Social media discovery is all the rage right now and I see many different methods of obtaining it. I have seen various versions of this interrogatory and request for production floating around town:
Interrogatory: If you are a member of, or belong to, any social networking website(s), including, but not limited to, Facebook, MySpace, classmates.com, and/or Twitter, please provide all such website information, including, but not limited to the name of the networking website, all screen names you have registered and/or used with each such website, the date you became a member and/or joined each such website, the last day/time you logged onto and posted information on each such website, and any and all information deleted within 30 days immediately preceding service of these interrogatories.
Request for Production: If you are a member of, or belong to, any social networking website(s), or utilized a blog or website related to your personal activities, interests and/or hobbies, please provide a copy of all such website information as it existed on the date of service of these requests for production. This request includes, but is not limited to: documented copies of screen names, screen profiles, news feeds, profile pictures and/or information, contacts, i.e. friends or followers, messages sent and/or received via the website, contents of any inbox, activity streams, tweets, blerbs, notifications and/or notes.
A prior post discussed how both DCs Bulla & Beecroft have ruled social media content is discoverable. I suspect this interrogatory is at least passable. The request for production is probably a bit over broad. Why? If a personal injury defendant sent a request for production that asked for every medical record ever generated about a plaintiff, the request would be over broad because it is not limited to the facts of the case as required by Schlatter. This request probably suffers from a similar defect. The request likely needs to be restricted to any post concerning the allegations in the complaint. This is still rather broad as the typical personal injury complaint usually contains very broad allegations about pain and suffering. See EEOC v. Simply Storage Mgmt., 270 F.R.D. 430 (S.D. Ind. 2010); Robinson v. Jones Lang LaSalle Ams., Inc., 2012 U.S. Dist. LEXIS 123883, 2012 WL 3763545 (D. Or. 2012).
Federal courts seem to be heading in this direction as to the scope of discovery of SNS (“social network site”) content.
In particular, several courts have found that even though certain SNS content may be available for public view, the Federal Rules do not grant a requesting party “a generalized right to rummage at will through information that [the responding party] has limited from public view” but instead require “a threshold showing that the requested information is reasonably calculated to lead to the discovery of admissible evidence.” Tompkins v. Detroit Metropolitain Airport, 278 F.R.D. 387, 388 (E.D. Mich. 2012); see also Davenport, 2012 U.S. Dist. LEXIS 20944, 2012 WL 555759 at *1 (“A request for discovery [of SNS content] must still be tailored . . . so that it ‘appears reasonably calculated to lead to the discovery of admissible evidence.'”) (quoting Fed. R. Civ. P. 26(b)(1)); Mackelprang v. Fidelity Nat’l Title Agency of Nevada, Inc., 2007 U.S. Dist. LEXIS 2379, 2007 WL 119149 at *7 (D. Nev. Jan 9, 2007) (“Ordering . . . release of all of the private email messages on Plaintiff’s Myspace.com internet account would allow Defendants to cast too wide a net for any information that might be relevant and discoverable.”).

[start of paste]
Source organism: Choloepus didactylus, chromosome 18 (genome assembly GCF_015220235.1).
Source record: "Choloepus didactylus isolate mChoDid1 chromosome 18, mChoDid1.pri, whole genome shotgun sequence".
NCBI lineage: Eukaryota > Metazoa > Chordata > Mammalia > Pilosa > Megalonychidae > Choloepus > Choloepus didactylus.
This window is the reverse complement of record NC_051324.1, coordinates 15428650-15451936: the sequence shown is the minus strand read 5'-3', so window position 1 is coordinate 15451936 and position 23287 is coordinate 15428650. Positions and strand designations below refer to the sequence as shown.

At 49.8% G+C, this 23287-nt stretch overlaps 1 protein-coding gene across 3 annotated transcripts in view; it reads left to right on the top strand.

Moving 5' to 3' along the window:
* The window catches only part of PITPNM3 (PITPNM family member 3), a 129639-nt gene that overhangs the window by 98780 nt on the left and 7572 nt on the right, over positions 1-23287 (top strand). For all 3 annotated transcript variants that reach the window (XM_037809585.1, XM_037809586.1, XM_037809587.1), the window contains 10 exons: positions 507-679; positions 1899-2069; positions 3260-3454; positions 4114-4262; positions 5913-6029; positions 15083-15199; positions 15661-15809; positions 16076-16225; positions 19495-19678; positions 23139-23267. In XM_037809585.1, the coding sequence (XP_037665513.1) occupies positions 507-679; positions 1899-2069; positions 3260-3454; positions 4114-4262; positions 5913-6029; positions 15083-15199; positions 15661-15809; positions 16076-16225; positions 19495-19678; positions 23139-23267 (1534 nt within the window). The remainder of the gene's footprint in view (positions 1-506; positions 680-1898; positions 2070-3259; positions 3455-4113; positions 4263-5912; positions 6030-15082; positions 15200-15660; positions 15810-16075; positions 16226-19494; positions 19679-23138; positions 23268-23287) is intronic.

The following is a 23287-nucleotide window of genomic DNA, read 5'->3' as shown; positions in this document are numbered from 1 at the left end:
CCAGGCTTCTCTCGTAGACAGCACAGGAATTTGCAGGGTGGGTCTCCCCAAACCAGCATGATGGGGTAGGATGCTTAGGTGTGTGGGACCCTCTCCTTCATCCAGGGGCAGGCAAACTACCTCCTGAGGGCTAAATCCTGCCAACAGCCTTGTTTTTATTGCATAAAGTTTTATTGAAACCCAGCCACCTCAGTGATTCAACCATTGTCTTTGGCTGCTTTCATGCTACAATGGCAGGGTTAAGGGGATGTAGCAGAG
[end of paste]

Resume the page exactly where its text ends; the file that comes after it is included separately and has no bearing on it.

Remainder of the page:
Mailhoit v. Home Depot U.S.A., Inc., 285 F.R.D. 566, 570-71 (C.D. Cal. 2012).
Mailhoit actually considered substantively similar language to the examples at the beginning of this post and concluded they were over broad. Given the allegations of employment discrimination, the only request that Mailhoit approved was “all SNS communications ‘between Plaintiff and any current or former Home Depot employees, or which in any way refer . . . to her employment at Home Depot or this lawsuit.’” Id. at 572.
Another consideration is the time frame from which the information is sought. A request that is unlimited in time can still be considered over broad even if it is limited to relevant information. In re Christus Health Southeast Tex., 399 S.W.3d 343, 348 (Tex. App. 2013). Locally, the five year look back period likely would apply and, in a case where residuals are asserted, I would argue everything through and including trial is also relevant.
A typical objection I receive is that a party’s SNS content is “private.” So are my clients’ internal documents that are routinely requested but they are still relevant and discoverable. The privacy setting on a party’s social media account has no bearing on discoverability and the objection has failed locally. Additionally, parties can use in camera reviews to locate relevant social media and overcome “privacy” objections.
In summary, if you are requesting SNS content, make sure the request is specifically tailored to the claims alleged, otherwise a generalized request is likely to be rejected.